Guest Post by Sara Pennypacker
One of the problems with/great things about blogs is that you get drawn into conversations. The past couple of weeks I’ve been visiting lots of them to get ready for my blog tour, and one post I can’t stop thinking about was titled “Can You teach Empathy?” This seems like the right place to have a say about that, and a Clementine post seems the right occasion, since Clementine herself is known for her empathy, so...
No, I don’t think empathy can be taught. But - a HUGE but - empathy can be learned...through experience and practice. And there is nothing on the planet better for practicing empathy than a novel. All media forms connect us to other humans: photos, news articles, paintings, music, TV shows, films – these can be tremendously moving, and are responsible for untold good in the world. But a long piece of fiction, which asks a reader to feel what someone else feels, for substantial stretches of time, is the ultimate empathy practice.
I try to remember this about the power of books: A book connects a reader to the rest of his tribe, through time and space. The first time this happens for a child can be a transformative experience: You are not the only one! a book says. And there are other paths possible.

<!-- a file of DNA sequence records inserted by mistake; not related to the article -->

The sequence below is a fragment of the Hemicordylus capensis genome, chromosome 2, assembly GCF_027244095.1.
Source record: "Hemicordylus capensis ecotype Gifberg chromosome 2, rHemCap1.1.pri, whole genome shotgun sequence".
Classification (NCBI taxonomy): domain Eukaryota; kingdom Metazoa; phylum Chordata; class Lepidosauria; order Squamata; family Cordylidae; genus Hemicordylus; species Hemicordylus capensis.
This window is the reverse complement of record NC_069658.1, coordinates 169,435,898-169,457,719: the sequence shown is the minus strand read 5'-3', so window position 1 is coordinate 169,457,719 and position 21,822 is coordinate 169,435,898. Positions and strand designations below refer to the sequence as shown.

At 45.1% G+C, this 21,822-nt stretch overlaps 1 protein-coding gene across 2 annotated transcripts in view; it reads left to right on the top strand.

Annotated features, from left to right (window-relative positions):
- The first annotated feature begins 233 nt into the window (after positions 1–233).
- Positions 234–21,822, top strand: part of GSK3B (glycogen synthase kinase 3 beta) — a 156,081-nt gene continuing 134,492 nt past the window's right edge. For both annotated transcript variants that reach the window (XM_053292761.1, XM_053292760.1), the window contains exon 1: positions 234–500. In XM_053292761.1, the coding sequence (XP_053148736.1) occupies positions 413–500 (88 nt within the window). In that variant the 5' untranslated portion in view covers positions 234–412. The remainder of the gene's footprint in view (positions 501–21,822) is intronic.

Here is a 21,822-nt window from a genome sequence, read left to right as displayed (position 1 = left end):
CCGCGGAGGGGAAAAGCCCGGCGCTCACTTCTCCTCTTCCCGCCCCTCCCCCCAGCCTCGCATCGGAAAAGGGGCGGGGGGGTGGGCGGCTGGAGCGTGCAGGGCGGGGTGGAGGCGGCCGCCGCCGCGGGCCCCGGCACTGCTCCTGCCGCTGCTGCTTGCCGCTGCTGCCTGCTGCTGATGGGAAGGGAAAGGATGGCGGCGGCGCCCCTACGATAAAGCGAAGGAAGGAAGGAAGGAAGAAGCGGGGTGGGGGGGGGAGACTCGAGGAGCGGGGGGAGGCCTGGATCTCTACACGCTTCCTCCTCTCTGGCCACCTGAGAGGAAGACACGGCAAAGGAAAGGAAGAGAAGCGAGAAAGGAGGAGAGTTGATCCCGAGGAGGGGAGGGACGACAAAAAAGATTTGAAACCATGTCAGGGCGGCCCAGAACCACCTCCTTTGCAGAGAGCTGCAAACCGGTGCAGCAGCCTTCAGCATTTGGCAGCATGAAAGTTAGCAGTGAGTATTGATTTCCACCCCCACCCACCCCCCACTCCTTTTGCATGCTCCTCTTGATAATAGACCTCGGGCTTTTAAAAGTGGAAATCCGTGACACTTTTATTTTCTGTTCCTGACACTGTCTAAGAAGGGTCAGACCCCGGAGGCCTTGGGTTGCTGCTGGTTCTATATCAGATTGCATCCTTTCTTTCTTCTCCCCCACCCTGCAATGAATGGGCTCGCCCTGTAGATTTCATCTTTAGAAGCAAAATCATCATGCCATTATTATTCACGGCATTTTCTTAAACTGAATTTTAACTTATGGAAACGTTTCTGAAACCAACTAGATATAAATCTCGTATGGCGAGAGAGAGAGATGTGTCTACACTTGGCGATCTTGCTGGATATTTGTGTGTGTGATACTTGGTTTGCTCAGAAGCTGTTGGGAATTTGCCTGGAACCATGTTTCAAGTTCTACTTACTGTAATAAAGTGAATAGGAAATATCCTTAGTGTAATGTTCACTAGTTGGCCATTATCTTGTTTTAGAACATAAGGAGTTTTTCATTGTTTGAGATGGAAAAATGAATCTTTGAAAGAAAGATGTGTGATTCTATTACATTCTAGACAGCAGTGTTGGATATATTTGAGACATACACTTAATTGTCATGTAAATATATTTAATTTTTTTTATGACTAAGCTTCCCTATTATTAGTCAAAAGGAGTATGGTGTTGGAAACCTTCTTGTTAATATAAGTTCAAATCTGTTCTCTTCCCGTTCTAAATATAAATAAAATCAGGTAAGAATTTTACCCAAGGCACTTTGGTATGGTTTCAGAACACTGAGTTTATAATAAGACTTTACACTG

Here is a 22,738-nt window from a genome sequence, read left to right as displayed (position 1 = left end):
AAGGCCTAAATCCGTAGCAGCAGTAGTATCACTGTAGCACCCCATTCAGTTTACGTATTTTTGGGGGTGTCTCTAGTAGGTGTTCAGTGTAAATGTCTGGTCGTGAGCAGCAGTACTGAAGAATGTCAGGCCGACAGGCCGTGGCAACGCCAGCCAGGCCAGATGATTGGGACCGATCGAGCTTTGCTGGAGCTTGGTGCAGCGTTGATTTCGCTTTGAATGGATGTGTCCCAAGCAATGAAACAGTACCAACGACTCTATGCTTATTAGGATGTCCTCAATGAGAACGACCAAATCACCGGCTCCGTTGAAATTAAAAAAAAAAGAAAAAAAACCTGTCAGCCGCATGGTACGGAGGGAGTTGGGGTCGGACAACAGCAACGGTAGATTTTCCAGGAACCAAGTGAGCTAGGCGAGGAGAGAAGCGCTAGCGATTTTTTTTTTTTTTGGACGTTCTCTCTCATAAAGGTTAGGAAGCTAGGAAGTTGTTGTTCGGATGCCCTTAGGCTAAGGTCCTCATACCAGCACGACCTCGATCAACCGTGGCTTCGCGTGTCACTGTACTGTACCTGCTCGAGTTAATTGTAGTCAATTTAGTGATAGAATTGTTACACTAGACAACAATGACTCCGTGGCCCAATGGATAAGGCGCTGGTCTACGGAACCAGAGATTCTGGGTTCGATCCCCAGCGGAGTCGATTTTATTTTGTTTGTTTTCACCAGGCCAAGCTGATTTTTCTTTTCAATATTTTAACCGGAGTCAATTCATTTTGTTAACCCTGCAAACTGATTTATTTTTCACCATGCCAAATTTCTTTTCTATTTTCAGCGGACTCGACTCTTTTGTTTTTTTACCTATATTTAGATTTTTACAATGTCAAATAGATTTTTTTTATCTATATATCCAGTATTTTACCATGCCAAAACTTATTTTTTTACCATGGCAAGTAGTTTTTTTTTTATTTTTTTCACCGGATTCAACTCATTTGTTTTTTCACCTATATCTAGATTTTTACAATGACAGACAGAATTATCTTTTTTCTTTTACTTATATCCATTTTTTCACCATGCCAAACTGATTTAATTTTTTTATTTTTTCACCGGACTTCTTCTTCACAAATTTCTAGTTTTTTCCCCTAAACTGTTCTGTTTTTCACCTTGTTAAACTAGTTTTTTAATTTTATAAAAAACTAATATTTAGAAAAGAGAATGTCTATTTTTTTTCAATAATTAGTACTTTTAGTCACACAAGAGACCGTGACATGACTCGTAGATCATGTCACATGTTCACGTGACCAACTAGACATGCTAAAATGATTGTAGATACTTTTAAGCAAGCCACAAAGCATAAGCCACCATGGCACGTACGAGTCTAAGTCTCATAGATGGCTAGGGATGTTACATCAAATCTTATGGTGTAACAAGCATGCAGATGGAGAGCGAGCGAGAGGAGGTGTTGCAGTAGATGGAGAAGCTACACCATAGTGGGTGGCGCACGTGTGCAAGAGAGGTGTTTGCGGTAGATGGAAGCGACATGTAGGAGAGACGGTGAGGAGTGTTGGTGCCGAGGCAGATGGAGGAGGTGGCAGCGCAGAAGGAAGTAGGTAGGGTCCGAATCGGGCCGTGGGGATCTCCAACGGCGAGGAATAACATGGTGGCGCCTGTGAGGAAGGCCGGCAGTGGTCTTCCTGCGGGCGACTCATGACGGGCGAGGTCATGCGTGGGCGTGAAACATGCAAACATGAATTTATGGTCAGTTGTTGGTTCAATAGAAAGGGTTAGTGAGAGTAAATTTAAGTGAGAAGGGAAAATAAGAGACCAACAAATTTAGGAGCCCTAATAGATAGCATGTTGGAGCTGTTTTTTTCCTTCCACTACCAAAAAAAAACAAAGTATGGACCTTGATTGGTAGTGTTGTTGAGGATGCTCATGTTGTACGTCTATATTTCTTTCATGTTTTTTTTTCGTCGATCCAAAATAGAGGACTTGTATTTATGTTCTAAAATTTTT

|Author Sara Pennypacker|
And now, segue to Clementine! Whenever anyone describes her, “empathetic” is the adjective I hear most right after funny and creative. Some backstory: Clementine is modeled after my son Caleb, who as a kid struggled with attention issues (which, okay fine, he got from me...) What I cherished about him, and came to learn is true about a lot of kids with attention issues, was that he was artistic, a creative thinker, and extremely empathetic, so these are the traits that shine in Clementine.
In this newest book in the series, CLEMENTINE AND THE SPRING TRIP, Clementine’s empathy expands to animals. In it, she has an encounter with a chicken which challenges her sense of justice – people eat animals! – and decides she must become a vegetarian. As with all the books, I had a blast writing the funny scenes, and at the same time, I’m just so proud of this little girl.
Sara Pennypacker was a painter before becoming a writer, and has two absolutely fabulous children who are now grown. She has written several books, including the Clementine series, all illustrated by Marla Frazee, The Amazing World of Stuart, Sparrow Girl, and Summer of the Gypsy Moths. She grew up in Massachusetts and splits her time between Cape Cod and Florida.